Susan M. Linder, Anson B. Rosenfeldt, Tanujit Dey, Jay L. Alberts; Forced Aerobic Exercise Preceding Task Practice Improves Motor Recovery Poststroke. Am J Occup Ther 2017;71(2):7102290020. https://doi.org/10.5014/ajot.2017.020297
Download citation file:
© 2021 American Occupational Therapy Association
OBJECTIVE. To understand how two types of aerobic exercise affect upper-extremity motor recovery post-stroke. Our aims were to (1) evaluate the feasibility of having people who had a stroke complete an aerobic exercise intervention and (2) determine whether forced or voluntary exercise differentially facilitates upper-extremity recovery when paired with task practice.
METHOD. Seventeen participants with chronic stroke completed twenty-four 90-min sessions over 8 wk. Aerobic exercise was immediately followed by task practice. Participants were randomized to forced or voluntary aerobic exercise groups or to task practice only.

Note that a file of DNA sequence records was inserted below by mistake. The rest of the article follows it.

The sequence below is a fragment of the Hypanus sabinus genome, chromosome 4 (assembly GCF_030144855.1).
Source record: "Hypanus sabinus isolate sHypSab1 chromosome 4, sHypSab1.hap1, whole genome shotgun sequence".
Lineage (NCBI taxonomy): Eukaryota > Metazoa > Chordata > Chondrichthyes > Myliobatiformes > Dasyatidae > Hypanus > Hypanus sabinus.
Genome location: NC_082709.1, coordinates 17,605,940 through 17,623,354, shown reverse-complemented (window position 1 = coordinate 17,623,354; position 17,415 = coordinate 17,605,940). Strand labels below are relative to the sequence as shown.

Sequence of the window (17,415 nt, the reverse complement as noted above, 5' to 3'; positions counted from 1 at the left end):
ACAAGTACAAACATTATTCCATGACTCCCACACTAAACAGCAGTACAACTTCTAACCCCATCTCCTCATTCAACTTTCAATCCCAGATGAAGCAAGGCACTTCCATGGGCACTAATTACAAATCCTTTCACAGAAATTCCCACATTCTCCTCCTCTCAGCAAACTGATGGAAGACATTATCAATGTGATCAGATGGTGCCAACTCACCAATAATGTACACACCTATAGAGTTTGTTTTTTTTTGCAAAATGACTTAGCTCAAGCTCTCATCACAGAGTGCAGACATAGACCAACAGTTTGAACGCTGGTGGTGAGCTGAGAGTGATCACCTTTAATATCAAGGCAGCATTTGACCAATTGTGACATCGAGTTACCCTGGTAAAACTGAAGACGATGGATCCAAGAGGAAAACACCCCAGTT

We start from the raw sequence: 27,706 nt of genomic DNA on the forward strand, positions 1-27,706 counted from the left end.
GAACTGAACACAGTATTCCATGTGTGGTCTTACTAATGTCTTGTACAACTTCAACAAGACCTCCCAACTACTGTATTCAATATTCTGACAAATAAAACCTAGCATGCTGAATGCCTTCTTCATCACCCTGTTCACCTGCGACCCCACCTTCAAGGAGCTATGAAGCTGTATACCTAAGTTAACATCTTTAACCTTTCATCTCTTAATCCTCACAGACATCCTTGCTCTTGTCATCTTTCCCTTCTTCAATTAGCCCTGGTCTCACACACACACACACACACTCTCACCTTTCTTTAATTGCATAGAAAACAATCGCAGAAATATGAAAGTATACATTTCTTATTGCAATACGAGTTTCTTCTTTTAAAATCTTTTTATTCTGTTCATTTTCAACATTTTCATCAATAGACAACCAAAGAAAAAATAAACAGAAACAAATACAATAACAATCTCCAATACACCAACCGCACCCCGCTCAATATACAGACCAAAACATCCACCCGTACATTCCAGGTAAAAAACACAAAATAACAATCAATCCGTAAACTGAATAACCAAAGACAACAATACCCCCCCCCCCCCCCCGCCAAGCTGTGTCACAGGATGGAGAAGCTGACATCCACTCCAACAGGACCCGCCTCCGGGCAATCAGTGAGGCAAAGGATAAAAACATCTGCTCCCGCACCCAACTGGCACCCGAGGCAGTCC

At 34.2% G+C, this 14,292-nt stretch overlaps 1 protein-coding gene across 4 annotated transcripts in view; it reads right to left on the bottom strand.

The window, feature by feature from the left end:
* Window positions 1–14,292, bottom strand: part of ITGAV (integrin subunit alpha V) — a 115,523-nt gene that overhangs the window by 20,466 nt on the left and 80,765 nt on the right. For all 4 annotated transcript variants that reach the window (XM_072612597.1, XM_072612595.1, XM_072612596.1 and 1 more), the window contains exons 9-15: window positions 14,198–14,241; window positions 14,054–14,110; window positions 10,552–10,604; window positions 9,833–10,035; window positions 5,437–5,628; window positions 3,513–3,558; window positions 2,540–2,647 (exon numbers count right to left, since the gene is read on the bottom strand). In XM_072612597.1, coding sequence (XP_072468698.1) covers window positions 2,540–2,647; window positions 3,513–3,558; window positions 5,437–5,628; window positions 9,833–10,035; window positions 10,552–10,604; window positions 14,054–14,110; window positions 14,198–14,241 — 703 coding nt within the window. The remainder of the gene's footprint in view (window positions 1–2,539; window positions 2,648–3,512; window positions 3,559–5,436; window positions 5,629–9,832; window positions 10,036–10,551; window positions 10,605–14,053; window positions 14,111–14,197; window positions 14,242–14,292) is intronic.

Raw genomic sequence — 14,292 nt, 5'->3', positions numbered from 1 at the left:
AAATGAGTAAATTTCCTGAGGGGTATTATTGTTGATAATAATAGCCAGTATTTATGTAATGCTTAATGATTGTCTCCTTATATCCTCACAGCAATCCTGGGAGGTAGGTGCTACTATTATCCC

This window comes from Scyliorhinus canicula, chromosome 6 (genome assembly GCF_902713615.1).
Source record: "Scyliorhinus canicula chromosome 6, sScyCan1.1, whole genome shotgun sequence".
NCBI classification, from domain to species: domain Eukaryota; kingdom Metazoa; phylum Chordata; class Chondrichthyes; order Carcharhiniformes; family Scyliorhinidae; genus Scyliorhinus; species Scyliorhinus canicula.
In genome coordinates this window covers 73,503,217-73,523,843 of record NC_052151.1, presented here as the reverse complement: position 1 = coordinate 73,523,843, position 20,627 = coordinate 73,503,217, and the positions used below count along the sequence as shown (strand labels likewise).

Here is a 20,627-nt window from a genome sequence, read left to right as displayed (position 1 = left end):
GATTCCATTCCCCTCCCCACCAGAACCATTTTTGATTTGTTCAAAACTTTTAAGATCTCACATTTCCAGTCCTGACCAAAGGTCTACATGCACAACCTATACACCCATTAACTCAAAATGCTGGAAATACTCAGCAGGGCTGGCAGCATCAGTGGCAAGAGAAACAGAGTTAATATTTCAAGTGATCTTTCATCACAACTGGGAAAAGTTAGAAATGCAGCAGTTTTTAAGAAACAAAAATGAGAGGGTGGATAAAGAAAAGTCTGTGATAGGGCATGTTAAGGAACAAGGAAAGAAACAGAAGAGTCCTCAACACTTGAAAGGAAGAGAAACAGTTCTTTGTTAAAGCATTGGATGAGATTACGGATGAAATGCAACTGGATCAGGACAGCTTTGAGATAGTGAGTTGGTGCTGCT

RESULTS. Improvement on the Fugl-Meyer Assessment exceeded the minimal clinically important difference: 12.3, 4.8, and 4.4 for the forced exercise, voluntary exercise, and repetitive task practice–only groups, respectively. Only the forced exercise group exhibited a statistically significant improvement.
CONCLUSION. People with chronic stroke can safely complete intensive aerobic exercise. Forced aerobic exercise may be optimal in facilitating motor recovery associated with task practice.
For full access to this article, sign in to an existing account, or purchase an annual subscription.
This PDF is available to Subscribers Only
For full access to this pdf, sign in to an existing account, or purchase an annual subscription.